RQG member Richard Tolson shares with us his eight year journey researching the men of Stannington in Northumberland in World War One.
“In 2014 with the 100th anniversary of the commencement of WW1 approaching, I decided to research the men of my home parish of Stannington in Northumberland who gave their lives in that conflict. Stannington Parish Church has a modest memorial on a wall which lists the names of 24 men, and in common with many memorials is simply a list of names in alphabetical order.
Once I had identified when each of these men had died, I began to research and publish their stories in chronological order each month in the parish magazine. This created a lot of interest in the parish, and it was suggested that I should maybe put the stories into a book. Not long after, a friend came across some Stannington Parish Magazines from 1915 and 1917 on eBay of all places. He purchased these for interest and found they contained the names of every man from the parish who had joined the military to serve in the war, faithfully recorded by the then Vicar and totalling 224 by February 1917. Why don’t you research them all he said? Why not I replied not having any idea of the magnitude of the task I had just set myself.
Three years later in 2017 I finished the task, which had become a three volume book entitled Stannington for King and Country which also told the story of the parish in the years leading up to the war, and the activities on the home front as well as the stories of the now 270 men I had identified.
Whilst I had been working on the project, I had also become part of a committee organising a Commemoration and re-enactment event for the 100th anniversary of the end of the war in November 2018. This was part funded by a lottery grant and just grew and grew.
My books formed part of the event which astonishingly attracted 3,000 people, though if I might say it was pretty spectacular for a small rural parish. We had a realistic replica trench, a WW1 tank and a plane, a Cavalry display, a field kitchen, an aid station and numerous exhibits and displays. Consequently, we raised a decent sum of money from the event, part of which is funding a similar WW2 event on the 18th of June.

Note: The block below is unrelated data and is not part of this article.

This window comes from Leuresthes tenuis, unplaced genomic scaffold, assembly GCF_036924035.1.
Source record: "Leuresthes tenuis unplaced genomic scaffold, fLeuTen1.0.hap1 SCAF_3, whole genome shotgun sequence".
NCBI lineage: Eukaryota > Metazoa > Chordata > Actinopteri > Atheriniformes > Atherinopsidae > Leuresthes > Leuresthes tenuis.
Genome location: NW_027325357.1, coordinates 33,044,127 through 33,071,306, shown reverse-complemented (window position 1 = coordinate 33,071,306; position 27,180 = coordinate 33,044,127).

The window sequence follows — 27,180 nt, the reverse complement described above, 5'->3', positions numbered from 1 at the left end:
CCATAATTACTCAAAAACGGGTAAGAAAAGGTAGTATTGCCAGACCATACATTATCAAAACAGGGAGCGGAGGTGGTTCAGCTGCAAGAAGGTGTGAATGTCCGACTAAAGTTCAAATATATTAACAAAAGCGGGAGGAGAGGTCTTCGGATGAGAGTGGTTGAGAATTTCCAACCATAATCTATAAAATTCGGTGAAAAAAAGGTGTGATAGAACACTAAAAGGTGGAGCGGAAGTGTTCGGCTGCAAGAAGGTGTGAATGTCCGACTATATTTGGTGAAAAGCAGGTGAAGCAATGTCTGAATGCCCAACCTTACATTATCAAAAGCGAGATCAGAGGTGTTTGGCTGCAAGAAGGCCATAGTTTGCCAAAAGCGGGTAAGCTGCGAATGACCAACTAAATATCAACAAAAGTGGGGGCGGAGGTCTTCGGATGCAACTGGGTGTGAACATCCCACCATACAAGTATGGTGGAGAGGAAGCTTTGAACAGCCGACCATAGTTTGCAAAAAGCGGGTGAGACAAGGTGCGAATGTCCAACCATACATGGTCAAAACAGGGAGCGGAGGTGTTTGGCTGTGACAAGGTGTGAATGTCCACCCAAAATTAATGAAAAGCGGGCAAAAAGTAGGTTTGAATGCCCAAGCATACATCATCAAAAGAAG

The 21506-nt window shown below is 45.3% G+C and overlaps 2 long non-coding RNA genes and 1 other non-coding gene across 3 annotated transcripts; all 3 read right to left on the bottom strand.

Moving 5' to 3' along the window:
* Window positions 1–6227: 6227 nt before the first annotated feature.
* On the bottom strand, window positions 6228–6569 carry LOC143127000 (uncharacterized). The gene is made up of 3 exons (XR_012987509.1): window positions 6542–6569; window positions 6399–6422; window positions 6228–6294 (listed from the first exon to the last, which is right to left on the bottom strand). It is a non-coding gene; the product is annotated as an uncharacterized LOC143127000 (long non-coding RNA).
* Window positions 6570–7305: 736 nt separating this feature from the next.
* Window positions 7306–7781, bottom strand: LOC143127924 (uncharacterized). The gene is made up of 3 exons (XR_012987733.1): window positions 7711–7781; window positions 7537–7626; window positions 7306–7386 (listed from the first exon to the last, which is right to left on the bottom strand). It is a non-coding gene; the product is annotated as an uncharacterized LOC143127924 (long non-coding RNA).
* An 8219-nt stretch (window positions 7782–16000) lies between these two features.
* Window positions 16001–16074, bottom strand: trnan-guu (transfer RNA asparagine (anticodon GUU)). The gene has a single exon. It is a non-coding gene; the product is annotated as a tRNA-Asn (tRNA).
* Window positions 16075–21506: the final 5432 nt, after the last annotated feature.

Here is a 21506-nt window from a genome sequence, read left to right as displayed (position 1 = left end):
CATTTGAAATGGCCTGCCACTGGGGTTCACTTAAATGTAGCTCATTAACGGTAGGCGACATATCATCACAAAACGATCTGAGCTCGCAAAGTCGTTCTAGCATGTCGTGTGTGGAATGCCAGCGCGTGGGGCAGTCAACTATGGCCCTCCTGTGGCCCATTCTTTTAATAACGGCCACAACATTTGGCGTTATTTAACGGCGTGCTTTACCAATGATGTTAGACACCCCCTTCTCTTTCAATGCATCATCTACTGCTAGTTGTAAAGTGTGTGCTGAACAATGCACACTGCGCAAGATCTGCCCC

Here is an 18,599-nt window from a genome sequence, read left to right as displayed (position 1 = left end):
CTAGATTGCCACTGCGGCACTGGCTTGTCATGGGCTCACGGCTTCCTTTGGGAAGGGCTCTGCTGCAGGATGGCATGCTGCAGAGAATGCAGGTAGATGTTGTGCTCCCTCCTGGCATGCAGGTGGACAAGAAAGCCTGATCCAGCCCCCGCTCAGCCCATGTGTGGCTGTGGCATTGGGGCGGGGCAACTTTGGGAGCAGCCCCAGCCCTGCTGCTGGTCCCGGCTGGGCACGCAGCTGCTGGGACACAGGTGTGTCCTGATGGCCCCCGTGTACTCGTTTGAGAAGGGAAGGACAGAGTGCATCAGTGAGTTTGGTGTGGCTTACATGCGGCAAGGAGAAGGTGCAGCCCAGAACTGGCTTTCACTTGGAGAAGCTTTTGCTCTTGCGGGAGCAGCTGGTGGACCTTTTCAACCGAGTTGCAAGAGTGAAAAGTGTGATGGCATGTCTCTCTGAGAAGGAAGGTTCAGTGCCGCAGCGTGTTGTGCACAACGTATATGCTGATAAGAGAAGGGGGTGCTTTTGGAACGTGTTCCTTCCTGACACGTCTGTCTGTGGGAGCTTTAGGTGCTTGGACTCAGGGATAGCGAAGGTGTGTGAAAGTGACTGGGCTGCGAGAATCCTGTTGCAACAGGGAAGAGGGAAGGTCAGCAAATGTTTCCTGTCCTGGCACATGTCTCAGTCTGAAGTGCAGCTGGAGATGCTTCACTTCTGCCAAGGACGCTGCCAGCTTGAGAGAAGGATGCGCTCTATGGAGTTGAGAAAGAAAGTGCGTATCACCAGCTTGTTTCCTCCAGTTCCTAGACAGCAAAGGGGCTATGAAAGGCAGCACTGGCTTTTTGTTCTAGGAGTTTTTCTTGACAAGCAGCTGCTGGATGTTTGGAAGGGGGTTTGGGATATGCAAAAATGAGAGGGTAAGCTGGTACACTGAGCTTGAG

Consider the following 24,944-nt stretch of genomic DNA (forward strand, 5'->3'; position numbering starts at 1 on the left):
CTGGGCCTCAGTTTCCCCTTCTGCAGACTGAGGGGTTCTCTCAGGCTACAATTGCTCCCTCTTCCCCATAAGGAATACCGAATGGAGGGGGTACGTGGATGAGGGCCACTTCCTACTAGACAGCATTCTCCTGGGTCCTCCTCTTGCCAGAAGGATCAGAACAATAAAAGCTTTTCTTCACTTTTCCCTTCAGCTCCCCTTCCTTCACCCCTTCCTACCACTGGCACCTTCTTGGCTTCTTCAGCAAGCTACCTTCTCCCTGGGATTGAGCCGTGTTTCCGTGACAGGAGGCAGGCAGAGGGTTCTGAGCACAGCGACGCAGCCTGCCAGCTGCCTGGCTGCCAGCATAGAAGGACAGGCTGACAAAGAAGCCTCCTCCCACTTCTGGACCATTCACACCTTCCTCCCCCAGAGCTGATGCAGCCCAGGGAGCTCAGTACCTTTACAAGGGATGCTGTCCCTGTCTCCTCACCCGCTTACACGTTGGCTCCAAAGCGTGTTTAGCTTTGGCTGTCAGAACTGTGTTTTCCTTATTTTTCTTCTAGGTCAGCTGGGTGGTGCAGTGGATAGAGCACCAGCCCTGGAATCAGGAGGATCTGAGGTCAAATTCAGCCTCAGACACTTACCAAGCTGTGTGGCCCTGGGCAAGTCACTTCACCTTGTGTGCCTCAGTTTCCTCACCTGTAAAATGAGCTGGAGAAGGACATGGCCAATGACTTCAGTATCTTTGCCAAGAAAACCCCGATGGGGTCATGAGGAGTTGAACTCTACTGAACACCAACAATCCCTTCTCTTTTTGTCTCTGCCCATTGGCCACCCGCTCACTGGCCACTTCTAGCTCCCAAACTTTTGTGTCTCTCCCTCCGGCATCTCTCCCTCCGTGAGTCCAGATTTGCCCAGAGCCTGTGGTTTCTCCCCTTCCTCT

One thing I wanted to do with the some of the money was to produce a memorial for the fallen which provided more detail than the established one in the church. We had a metal disc produced for each man. similar to the blue plaques you see on historic buildings which gave his name, rank, regiment, date of death and in where he is buried or remembered.
These were to be mounted on a granite plaque and placed opposite a 1910 fountain which serves as a sort of village war memorial for non church goers, though it actually commemorates the introduction of mains water to the village. As with many things Covid got in the way and the memorial which should have been in place by early 2020 was put on the back burner.
However, I am proud to say that what began as a small project in 2014 which led to a large project in 2017 and a successful event in 2018 has finally today culminated in what I hope it will be a fitting memorial to the fallen of Stannington in WW1 for many years to come.”